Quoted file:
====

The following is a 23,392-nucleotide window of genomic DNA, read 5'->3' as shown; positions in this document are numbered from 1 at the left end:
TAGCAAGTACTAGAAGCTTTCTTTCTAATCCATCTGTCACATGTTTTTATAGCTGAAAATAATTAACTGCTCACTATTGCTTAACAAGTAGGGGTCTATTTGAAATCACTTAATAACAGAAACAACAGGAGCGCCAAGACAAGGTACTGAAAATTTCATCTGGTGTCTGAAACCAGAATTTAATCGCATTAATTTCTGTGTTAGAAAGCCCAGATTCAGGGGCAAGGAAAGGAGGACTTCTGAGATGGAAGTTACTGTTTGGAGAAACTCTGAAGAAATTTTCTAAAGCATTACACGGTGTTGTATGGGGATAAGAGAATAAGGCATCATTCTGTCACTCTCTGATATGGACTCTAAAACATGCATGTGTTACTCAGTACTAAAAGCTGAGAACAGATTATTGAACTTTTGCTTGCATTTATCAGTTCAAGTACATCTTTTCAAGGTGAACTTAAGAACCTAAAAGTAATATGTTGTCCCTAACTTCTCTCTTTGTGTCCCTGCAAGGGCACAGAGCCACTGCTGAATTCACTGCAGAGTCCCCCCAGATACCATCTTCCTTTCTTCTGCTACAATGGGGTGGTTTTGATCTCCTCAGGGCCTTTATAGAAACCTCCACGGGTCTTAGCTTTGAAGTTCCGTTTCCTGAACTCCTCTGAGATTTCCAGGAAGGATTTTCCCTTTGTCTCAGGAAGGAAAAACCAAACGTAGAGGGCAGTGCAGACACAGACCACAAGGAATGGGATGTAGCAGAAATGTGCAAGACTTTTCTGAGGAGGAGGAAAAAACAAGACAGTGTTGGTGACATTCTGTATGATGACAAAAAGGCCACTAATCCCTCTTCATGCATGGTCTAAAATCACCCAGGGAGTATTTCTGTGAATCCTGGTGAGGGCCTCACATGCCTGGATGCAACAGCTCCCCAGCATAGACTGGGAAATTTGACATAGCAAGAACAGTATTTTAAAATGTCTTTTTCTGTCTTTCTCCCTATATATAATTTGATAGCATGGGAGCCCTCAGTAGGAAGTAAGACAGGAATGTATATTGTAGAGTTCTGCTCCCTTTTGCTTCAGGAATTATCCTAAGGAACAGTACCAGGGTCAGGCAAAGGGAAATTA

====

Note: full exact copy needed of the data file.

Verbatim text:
The following is a 23,392-nucleotide window of genomic DNA, read 5'->3' as shown; positions in this document are numbered from 1 at the left end:
TAGCAAGTACTAGAAGCTTTCTTTCTAATCCATCTGTCACATGTTTTTATAGCTGAAAATAATTAACTGCTCACTATTGCTTAACAAGTAGGGGTCTATTTGAAATCACTTAATAACAGAAACAACAGGAGCGCCAAGACAAGGTACTGAAAATTTCATCTGGTGTCTGAAACCAGAATTTAATCGCATTAATTTCTGTGTTAGAAAGCCCAGATTCAGGGGCAAGGAAAGGAGGACTTCTGAGATGGAAGTTACTGTTTGGAGAAACTCTGAAGAAATTTTCTAAAGCATTACACGGTGTTGTATGGGGATAAGAGAATAAGGCATCATTCTGTCACTCTCTGATATGGACTCTAAAACATGCATGTGTTACTCAGTACTAAAAGCTGAGAACAGATTATTGAACTTTTGCTTGCATTTATCAGTTCAAGTACATCTTTTCAAGGTGAACTTAAGAACCTAAAAGTAATATGTTGTCCCTAACTTCTCTCTTTGTGTCCCTGCAAGGGCACAGAGCCACTGCTGAATTCACTGCAGAGTCCCCCCAGATACCATCTTCCTTTCTTCTGCTACAATGGGGTGGTTTTGATCTCCTCAGGGCCTTTATAGAAACCTCCACGGGTCTTAGCTTTGAAGTTCCGTTTCCTGAACTCCTCTGAGATTTCCAGGAAGGATTTTCCCTTTGTCTCAGGAAGGAAAAACCAAACGTAGAGGGCAGTGCAGACACAGACCACAAGGAATGGGATGTAGCAGAAATGTGCAAGACTTTTCTGAGGAGGAGGAAAAAACAAGACAGTGTTGGTGACATTCTGTATGATGACAAAAAGGCCACTAATCCCTCTTCATGCATGGTCTAAAATCACCCAGGGAGTATTTCTGTGAATCCTGGTGAGGGCCTCACATGCCTGGATGCAACAGCTCCCCAGCATAGACTGGGAAATTTGACATAGCAAGAACAGTATTTTAAAATGTCTTTTTCTGTCTTTCTCCCTATATATAATTTGATAGCATGGGAGCCCTCAGTAGGAAGTAAGACAGGAATGTATATTGTAGAGTTCTGCTCCCTTTTGCTTCAGGAATTATCCTAAGGAACAGTACCAGGGTCAGGCAAAGGGAAATTA